Posts Tagged ‘‘Incapacity for Work’’

From 2012: Private Eye on Bad Atos Decisions and Flawed Government Reports

January 20, 2015

In their 27th January – 9th February 2012 issue, Private Eye reported the case of Keith Tilbury, a man who had suffered severe physical and psychological harm after being accidentally shot by a police firearms instructor. Despite the severity of his injuries, Mr Tilbury was nevertheless judged fit for work by Atos. The same article also criticised the government report which forms the basis for the government’s replacement of the Disability Living Allowance with the Personal Independence Payment. It ran:

Fit-For-Work Tests
Shits in the Dark

In the Eye’s growing post-bag of appalling decisions made by French service company Atos in assessing sick and disabled people as being ~”fit for work~”, one of the most shocking concerns Keith Tilbury.

Mr Tilbury spent 13 days in a coma fighting for his life after he was accidentally shot in the stomach by a police firearms officer. The bullet smashed a rib, damaged his sternum and put a hole in his liver. He had to have part of a kidney removed and lost part of his bowel. He had massive entry and exit wounds, muscle and other extensive soft tissue damage.

Since that disaster in 2007, Mr Tilbury has suffered two heart attacks, two while undergoing surgery, a quadruple coronary bypass, two transient ischemic attacks (mini-strokes), one full-blown stroke resulting in reduced vision 9in his eyes, post-operative complications – and post-traumatic stress disorder.

Mr Tilbury, 60, says: ” I have had many hours of cognitive behaviour therapy with a psychotherapist trying to work out why a Thames Valley Police firearms instructor would fire Dirty Harry’s weapon of choice – a.44 magnum – in a seminar room.”

Given his well-documented health records, Mr Tilbury, who had been a civilian emergency call centre operator, is trying to establish how on earth the Atos nurse or doctor – he is not sure which – could decide that he is fit to work without “dropping down dead” when there has been no improvement in his health since his last assessment.

Like thousands of others, Mr Tilbury is having to go through the ordeal of appealing against the decision. He sees the box-ticking Atos test – drawn up with the help of US insurance giant Unum, which was fined millions in the US for cheating its clients – as no more than a government tool to slash the benefits of people who through no fault of their own can no longer work.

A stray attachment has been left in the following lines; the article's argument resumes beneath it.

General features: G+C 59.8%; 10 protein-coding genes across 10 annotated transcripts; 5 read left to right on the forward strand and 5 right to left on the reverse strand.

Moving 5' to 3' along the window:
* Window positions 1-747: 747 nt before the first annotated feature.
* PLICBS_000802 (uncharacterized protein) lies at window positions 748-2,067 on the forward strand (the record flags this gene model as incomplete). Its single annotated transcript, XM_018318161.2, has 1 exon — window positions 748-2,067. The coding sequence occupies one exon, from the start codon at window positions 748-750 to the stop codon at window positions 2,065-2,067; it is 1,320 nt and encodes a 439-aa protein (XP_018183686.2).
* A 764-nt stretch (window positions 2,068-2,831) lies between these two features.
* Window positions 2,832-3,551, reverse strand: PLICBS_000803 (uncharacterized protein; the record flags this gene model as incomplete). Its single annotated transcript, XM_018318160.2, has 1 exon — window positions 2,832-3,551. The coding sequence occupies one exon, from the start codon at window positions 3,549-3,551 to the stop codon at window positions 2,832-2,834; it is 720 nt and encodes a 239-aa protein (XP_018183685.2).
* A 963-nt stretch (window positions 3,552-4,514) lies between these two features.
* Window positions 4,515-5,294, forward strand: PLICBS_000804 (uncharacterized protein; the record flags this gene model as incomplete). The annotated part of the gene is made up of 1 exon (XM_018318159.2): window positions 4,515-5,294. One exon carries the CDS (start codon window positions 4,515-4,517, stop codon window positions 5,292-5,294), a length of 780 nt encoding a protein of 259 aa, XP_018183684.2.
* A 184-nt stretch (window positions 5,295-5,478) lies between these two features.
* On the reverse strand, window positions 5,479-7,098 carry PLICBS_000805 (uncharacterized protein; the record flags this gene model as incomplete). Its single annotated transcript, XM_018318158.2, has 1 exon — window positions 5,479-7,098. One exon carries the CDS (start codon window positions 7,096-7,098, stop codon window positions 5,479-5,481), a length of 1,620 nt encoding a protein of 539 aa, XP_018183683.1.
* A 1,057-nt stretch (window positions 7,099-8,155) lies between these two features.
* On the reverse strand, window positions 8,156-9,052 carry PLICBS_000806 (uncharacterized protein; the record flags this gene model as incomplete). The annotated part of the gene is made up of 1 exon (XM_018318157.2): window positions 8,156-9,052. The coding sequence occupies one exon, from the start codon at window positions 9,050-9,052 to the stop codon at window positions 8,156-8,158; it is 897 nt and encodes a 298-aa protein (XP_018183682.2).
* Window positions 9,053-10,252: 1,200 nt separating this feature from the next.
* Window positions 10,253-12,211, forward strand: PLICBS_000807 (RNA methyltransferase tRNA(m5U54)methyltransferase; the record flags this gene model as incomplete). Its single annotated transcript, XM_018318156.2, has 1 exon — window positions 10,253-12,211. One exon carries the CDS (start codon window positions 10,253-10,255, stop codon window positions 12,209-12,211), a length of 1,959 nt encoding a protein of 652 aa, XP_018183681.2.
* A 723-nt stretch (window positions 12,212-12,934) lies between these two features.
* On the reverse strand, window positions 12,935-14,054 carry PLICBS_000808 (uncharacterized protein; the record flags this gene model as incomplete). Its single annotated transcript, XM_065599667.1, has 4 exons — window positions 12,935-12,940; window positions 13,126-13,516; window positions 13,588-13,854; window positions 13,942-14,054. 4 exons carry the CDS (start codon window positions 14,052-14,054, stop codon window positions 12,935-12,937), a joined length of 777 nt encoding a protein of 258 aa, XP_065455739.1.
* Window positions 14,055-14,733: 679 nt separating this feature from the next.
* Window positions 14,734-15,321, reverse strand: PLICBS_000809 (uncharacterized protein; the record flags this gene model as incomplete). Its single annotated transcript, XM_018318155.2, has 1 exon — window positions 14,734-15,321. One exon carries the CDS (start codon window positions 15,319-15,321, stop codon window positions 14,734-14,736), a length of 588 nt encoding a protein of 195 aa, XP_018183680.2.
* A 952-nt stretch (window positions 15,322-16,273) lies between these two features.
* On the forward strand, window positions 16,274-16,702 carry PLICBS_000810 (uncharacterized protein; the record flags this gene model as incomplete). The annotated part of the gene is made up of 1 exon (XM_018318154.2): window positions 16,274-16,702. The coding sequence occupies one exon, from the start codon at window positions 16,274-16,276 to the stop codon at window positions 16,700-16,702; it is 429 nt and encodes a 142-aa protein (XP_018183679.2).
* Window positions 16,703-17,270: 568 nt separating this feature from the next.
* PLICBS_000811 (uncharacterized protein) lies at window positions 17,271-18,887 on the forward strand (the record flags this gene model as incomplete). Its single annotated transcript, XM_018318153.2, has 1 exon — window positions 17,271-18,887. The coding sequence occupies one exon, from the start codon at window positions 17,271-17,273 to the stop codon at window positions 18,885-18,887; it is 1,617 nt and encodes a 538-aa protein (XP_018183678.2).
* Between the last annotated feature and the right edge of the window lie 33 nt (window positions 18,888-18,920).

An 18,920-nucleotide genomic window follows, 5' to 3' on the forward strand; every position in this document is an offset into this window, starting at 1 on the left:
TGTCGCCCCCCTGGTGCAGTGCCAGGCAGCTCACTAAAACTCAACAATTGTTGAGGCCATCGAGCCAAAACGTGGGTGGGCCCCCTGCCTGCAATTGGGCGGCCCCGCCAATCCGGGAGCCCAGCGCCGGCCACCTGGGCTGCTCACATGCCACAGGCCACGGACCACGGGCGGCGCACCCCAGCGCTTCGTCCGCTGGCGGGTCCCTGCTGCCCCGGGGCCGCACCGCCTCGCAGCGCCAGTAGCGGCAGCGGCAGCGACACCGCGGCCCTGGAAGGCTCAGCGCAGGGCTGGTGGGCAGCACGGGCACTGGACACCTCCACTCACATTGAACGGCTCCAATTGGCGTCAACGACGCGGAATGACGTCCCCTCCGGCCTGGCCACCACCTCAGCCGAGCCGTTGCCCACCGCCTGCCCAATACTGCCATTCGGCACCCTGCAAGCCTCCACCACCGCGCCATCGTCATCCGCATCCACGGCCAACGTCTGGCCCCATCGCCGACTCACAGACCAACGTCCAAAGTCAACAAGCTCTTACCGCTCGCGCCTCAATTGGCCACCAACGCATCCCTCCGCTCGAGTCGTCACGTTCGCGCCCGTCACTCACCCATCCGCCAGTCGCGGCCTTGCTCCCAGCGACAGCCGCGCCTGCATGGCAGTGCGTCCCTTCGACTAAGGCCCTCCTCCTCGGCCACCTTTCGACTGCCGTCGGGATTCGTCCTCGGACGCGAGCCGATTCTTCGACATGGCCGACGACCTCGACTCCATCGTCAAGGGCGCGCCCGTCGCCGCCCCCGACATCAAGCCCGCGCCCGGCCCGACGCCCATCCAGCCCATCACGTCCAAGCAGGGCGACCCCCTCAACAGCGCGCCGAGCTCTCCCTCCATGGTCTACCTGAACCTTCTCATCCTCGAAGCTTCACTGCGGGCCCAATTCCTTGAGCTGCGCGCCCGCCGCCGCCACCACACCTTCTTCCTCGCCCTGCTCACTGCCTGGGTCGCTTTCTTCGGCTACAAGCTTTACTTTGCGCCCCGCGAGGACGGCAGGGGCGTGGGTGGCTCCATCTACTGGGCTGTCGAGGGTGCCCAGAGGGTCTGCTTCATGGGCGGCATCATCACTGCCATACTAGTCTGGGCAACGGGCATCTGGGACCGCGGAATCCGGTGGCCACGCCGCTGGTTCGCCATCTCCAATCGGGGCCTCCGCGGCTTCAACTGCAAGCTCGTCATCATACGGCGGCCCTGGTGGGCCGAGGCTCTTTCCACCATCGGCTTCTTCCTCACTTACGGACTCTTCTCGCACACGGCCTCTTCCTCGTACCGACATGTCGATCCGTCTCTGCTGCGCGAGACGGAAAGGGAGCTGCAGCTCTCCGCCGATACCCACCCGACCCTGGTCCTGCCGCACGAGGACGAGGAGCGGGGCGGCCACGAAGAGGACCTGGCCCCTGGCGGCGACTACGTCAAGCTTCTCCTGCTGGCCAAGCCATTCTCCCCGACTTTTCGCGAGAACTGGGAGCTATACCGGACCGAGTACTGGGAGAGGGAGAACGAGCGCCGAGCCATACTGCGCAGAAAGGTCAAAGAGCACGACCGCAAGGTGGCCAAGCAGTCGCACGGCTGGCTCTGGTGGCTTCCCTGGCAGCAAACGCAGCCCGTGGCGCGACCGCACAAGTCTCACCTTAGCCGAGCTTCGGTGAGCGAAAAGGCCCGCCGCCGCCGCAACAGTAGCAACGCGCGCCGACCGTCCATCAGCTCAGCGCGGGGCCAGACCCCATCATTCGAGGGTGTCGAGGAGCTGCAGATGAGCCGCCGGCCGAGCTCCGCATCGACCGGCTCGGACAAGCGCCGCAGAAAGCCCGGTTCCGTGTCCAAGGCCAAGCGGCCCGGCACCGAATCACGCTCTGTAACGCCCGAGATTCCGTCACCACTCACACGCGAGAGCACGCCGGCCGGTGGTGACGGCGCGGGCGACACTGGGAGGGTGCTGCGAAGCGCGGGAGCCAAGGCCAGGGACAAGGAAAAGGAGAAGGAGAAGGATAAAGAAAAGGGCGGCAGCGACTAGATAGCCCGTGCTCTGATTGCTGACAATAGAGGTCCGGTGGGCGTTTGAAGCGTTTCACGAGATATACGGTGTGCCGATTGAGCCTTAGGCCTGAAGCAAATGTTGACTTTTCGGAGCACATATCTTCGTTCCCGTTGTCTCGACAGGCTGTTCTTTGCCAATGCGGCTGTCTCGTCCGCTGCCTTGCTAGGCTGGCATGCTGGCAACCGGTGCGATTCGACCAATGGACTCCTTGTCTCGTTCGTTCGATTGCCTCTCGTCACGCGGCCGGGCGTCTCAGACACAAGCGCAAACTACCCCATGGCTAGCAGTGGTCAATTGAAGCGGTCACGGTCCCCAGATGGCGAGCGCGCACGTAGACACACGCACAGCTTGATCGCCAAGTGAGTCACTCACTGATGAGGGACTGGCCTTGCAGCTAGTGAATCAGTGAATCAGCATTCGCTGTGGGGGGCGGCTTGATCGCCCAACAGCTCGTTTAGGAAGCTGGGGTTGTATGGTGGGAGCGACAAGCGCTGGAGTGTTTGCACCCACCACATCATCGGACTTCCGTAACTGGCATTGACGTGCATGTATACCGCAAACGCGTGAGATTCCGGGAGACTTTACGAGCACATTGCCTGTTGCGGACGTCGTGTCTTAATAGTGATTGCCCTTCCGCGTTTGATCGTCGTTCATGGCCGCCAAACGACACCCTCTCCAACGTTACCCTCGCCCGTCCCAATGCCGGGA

As the Eye has extensively reported (see issues 874, 1300, 1301 and 1302), Unum has been helping both Tory and Labour government with so-called welfare reform, going right back to Peter Lilley’s 1994 social security “Incapacity for Work” shake-up.

Atos, which boasts that its contract with the current government is worth “approximately 100m a year”, happened to be the only other private company sitting alongside Unum on the then Labour government’s panel which reviewed and came up with the hated “work capability test” which is now failing Mr Tilbury and thousands like him.

Companies like Atos and Unum (which markets its insurance on the back of welfare reform) now stand to make even more millions, however, as the coalition presses ahead with its plans for similar assessments for those receiving disability living allowance (DLA). By replacing DLA with a personal independence payment which is subject to regular review and face-to-face assessments, the government says it can save £1bn because it claims many people no longer require the support.

But a recent detailed study, Responsible Reform, accuses the government of consistently using inaccurate figures to exaggerate the rise in DLA claimants, while concealing the overwhelming opposition to its latest reform. The detailed 40-page study – dubbed the Spartacus report and written and funded by disabled people receiving DLA, excluding those with mental health conditions, had remained remarkably stable.